Over the next six months, the Council will be asked to take positions on several important issues. Before these debates come to a head, I want to share my current thoughts about each of them. This post is about the potential transit referendum. I have also posted separately about the possibility of a soccer stadium and the commercial development proposed for Ft. Negley Park.
Here’s what I think I know:
- The Mayor has proposed a Gallatin Pike light rail line into downtown.
- There is talk around the courthouse of a referendum to approve a dedicated funding source for transit-related development and infrastructure as early as the May 1, 2018, local primary election. That is less than 9 months from now.
- Any referendum would need to be approved by the Council before going on the ballot. I don’t know what the exact deadline is for getting Council approval, but there is talk around the courthouse that the Council decision could be as late as January 2018 for a May referendum. It is really up the administration to decide when they want to present this to the Council. I have assumed that the administration will seek approval for funding a soccer stadium before approaching us about the transit referendum…but that’s just a guess.
- Elements of the business community are organizing a group to lobby the Nashville community to vote yes on the referendum. I don’t know exactly who is involved, but I hear that the organized private effort to support the referendum will launch after Labor Day. And I imagine there will be an organized campaign against the referendum, but I don’t have any visibility into those efforts.
Here’s what I don’t know:
- What tax, and in what amount, will be proposed? I am also curious to see exactly which Metro agency will be proposed to spend the money, and to approve specific plans.
- How will a Gallatin Pike rail line cross the Cumberland River? The word I hear is that it will be on the center, reversible lane on the James Robertson Bridge. But that’s rumor as far as I can tell.
- Where will the rail line drop riders off downtown? Again according to rumor, it will be somewhere on the north side of downtown, but not at the existing MTA bus station.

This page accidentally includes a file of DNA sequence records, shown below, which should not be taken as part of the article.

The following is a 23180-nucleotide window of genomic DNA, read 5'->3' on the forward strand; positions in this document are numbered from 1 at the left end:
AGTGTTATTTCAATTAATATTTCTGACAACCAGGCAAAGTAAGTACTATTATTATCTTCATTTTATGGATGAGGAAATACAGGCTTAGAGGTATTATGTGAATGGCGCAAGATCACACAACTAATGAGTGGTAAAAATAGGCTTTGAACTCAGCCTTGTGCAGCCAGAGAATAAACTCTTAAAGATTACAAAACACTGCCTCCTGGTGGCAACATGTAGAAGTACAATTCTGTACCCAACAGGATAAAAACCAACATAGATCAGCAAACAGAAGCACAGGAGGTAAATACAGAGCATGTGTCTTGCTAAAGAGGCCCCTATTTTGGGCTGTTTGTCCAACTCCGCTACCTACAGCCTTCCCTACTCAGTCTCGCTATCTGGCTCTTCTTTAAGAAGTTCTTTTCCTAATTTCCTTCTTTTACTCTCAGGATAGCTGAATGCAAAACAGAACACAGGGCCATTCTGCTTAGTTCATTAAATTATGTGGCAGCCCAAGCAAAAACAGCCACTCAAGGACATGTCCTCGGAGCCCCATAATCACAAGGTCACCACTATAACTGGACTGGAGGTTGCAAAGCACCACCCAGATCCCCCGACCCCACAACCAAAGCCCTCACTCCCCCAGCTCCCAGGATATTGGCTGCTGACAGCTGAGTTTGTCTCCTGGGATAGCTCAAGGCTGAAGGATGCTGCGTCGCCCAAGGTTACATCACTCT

- How will riders get around downtown? This is important to me. I would argue that the lack of a circulation system with dedicated lanes for people to get around downtown is what holds back the Music City Star ridership. This is a tough problem because our streets are so narrow downtown. But to me, this issue isn’t going away. No matter how many train lines we run into downtown, if people have to walk a half mile up hill in the heat or the cold, I think we’ll have ridership problems. I am hoping that this first rail line proposes something bold about how to get people around downtown better. (And for the love of all that is good in the world, don’t say ‘golf carts.’)
- There is a golden rule with transit systems — the bigger they are, the more money they lose. Sometimes people shy away from saying that. I’m not one of those people. The transit system itself will always lose money and the bigger it gets, the more it will lose. The question is about what other gains will be realized. What level of property tax increases are expected around new train stations, for example? Someone needs to model out what the expected losses will be from our new bigger transit system, talk about how to fund these increased operating losses, and predict what the related revenue gains will be.
I am supportive of building a better transit system. I will need to get reasonably good answers to these questions in order to support putting a transit referendum on the ballot.